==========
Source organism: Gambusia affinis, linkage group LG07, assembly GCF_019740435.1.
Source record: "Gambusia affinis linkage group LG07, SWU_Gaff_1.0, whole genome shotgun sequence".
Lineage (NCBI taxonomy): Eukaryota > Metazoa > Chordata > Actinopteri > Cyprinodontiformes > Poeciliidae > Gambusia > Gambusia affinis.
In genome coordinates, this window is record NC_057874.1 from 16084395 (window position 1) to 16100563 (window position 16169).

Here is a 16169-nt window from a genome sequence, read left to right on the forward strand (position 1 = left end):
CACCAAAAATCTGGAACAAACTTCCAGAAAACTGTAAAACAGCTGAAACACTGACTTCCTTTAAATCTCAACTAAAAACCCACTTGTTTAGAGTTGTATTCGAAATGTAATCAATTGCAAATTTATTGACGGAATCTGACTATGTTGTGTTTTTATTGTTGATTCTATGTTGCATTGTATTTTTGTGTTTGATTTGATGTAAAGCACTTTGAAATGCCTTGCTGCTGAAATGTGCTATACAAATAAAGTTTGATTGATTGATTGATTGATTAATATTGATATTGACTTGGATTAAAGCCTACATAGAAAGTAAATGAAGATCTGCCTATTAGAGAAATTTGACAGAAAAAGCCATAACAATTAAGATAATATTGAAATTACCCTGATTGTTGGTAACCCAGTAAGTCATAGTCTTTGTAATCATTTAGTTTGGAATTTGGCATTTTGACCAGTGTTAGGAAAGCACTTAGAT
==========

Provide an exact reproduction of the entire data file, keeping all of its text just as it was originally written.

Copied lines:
Source organism: Gambusia affinis, linkage group LG07, assembly GCF_019740435.1.
Source record: "Gambusia affinis linkage group LG07, SWU_Gaff_1.0, whole genome shotgun sequence".
Lineage (NCBI taxonomy): Eukaryota > Metazoa > Chordata > Actinopteri > Cyprinodontiformes > Poeciliidae > Gambusia > Gambusia affinis.
In genome coordinates, this window is record NC_057874.1 from 16084395 (window position 1) to 16100563 (window position 16169).

Here is a 16169-nt window from a genome sequence, read left to right on the forward strand (position 1 = left end):
CACCAAAAATCTGGAACAAACTTCCAGAAAACTGTAAAACAGCTGAAACACTGACTTCCTTTAAATCTCAACTAAAAACCCACTTGTTTAGAGTTGTATTCGAAATGTAATCAATTGCAAATTTATTGACGGAATCTGACTATGTTGTGTTTTTATTGTTGATTCTATGTTGCATTGTATTTTTGTGTTTGATTTGATGTAAAGCACTTTGAAATGCCTTGCTGCTGAAATGTGCTATACAAATAAAGTTTGATTGATTGATTGATTGATTAATATTGATATTGACTTGGATTAAAGCCTACATAGAAAGTAAATGAAGATCTGCCTATTAGAGAAATTTGACAGAAAAAGCCATAACAATTAAGATAATATTGAAATTACCCTGATTGTTGGTAACCCAGTAAGTCATAGTCTTTGTAATCATTTAGTTTGGAATTTGGCATTTTGACCAGTGTTAGGAAAGCACTTAGAT